Despite garnering a ton of interest from fans when it hit in late 2006, Grand Theft Auto: Vice City Stories didn't sell quite as well as other GTA titles. It could be that gamers are getting sick of the same recycled gameplay, but what's more likely is that they were just waiting for the game to arrive on PS2, instead of the notoriously hard-to-control PSP. If you're in that latter camp, then here's your chance to pick up the best GTA since San Andreas.
If you already caught it on the PSP, though, don't expect anything new. The multiplayer modes and custom-soundtrack feature have been stripped out and replaced by the smoother, rumble-enabled PS2 controls and a budgetastic price, but otherwise this is the same adventure that hit in October. Which, so long as you're not looking for multiplayer, isn't a bad thing at all.
Set in 1984 (two years before Vice City), Vice City Stories stars straight-laced Victor Vance, who - despite starting out as GTA's most boring protagonist - eventually becomes the series' most conflicted and most tragic anti-hero. He's also the big brother of Vice City sidekick Lance Vance, a walking disaster who shows up to comically ruin things and drag Vic deep into Florida's drug-smuggling underworld.
VCS is more than just a new story, however. Aside from serving up a sprawling, colorful, freely explorable city filled with jackable cars, boats, helicopters and even Jet Skis, it brings a few new features to the table. One of these is empire-building, which enables you to attack, take over and manage illegal rackets run by rival gangs, with the eventual goal of wiping your enemies off the map and owning Vice City's underworld.
Aside from making you feel like a big man, these businesses have a very tangible benefit: cash. As each day goes by, you'll automatically rake in cash from your holdings, starting with a few hundred and ramping up to tens of thousands of dollars. Complete the simple missions that come with each of the six racket types (protection, drugs, prostitution, etc.), and you'll earn even more.
There's a catch, though: your rivals won't appreciate your muscling in, and so you'll have to defend your businesses against random, seemingly constant attacks. This gets really tedious, especially when a racket on the other side of town suddenly gets attacked while you're in the middle of something else. The good news is that you can usually ignore it - a business can take one or two raids before it's repaired or lost - but it's still a huge pain.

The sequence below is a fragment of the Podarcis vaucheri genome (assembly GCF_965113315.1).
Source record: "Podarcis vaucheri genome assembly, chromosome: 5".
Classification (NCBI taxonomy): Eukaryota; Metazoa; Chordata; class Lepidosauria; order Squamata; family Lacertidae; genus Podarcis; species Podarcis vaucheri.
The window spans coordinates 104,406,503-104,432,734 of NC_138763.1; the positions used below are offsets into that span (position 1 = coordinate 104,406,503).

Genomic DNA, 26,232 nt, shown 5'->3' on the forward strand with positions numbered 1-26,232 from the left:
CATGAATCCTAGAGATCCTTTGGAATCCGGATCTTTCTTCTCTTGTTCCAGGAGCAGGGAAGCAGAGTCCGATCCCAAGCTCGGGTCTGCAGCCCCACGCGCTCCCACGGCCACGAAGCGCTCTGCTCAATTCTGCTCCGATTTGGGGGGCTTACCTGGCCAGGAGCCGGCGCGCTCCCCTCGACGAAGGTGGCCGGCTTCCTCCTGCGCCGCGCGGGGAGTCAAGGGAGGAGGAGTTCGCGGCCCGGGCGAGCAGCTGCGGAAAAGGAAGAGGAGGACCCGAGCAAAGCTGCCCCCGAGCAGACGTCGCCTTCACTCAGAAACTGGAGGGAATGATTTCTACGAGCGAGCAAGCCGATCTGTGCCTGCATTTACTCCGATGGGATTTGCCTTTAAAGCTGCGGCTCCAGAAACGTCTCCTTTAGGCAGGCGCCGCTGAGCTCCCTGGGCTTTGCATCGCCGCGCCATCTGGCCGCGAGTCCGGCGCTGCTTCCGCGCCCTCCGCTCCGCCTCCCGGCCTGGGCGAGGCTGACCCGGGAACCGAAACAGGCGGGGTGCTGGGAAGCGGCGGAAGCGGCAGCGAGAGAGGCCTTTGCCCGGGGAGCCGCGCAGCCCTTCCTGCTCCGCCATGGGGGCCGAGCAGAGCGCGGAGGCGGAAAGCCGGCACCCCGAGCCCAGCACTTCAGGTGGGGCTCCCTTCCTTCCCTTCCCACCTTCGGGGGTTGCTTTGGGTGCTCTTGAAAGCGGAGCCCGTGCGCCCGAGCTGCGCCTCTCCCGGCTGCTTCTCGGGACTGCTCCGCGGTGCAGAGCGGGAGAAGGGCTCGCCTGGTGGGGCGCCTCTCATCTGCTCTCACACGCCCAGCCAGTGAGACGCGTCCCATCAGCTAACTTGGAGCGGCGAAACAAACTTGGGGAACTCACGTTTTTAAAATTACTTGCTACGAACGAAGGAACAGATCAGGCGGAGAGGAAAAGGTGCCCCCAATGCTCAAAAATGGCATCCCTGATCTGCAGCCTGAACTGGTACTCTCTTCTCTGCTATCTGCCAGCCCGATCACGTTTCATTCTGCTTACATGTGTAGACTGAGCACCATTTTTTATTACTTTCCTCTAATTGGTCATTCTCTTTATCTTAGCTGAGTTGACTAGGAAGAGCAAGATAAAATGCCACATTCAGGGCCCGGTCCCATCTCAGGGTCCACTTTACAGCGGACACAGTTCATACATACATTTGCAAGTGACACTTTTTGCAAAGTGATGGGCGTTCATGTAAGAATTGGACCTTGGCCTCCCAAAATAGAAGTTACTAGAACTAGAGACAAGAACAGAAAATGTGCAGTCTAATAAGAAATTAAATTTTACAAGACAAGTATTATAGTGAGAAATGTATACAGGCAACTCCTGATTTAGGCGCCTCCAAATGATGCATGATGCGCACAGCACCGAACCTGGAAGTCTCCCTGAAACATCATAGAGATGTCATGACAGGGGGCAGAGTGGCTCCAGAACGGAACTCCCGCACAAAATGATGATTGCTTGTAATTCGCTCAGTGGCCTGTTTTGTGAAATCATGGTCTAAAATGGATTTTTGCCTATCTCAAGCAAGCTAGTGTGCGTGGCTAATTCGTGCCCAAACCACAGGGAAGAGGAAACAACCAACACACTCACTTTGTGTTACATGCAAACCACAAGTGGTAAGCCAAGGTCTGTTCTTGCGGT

Rivals aside, there are a few silver linings; not only do your rackets enable you to recruit a few armed underlings to follow you around and watch your back, but all that money will make it easier to take advantage of the new "bribe" feature. If you're killed or arrested, you'll now have the option of paying $2,000 to get all your cool, expensive weapons back. Whether you think this is cheating or long overdue, it takes away a lot of the frustration that comes with failure in GTA. Which is great, because you'll feel that frustration a lot over the course of the game.
Don't let the free money and bribes fool you into thinking VCS is a cakewalk. If anything, you'll need them to get through the missions, which are multi-stage affairs with difficulty levels that bounce between startlingly easy and seemingly impossible. On the upside, the action is the same fast-paced, addictive craziness that GTA has always delivered, and being able to tackle it with a Dual Shock pad instead of wrestling with the PSP's controls makes it even more fun. In addition to being able to swim, Vic can bust out throws, low blows and enemy-straddling beatdowns when he's empty-handed. And when he's not, the auto-aiming feels better than usual; long an inaccurate pain in the ass, it's now far more likely to latch onto bad guys with guns than it is to target harmless old ladies.
The game does have a couple of major flaws, though - the computer intelligence is even dumber than usual. Your enemies usually can't shoot for shit at long range, and we spent countless battles just standing around in the open, gunning them down in quick succession while one, maybe two of their bullets connected.
Also, nobody's ever accused the GTA series of being particularly pretty, but it's painfully obvious that Vice City Stories is a PSP game stretched out to fit your TV. The textures are muddy, the lines are blurry and although everything animates beautifully, a game built for the limitations of Sony's handheld comes with inevitable problems - like buildings that suddenly pop up on the near horizon. Granted, Liberty City Stories did the same thing, but that doesn't make this any easier to look at.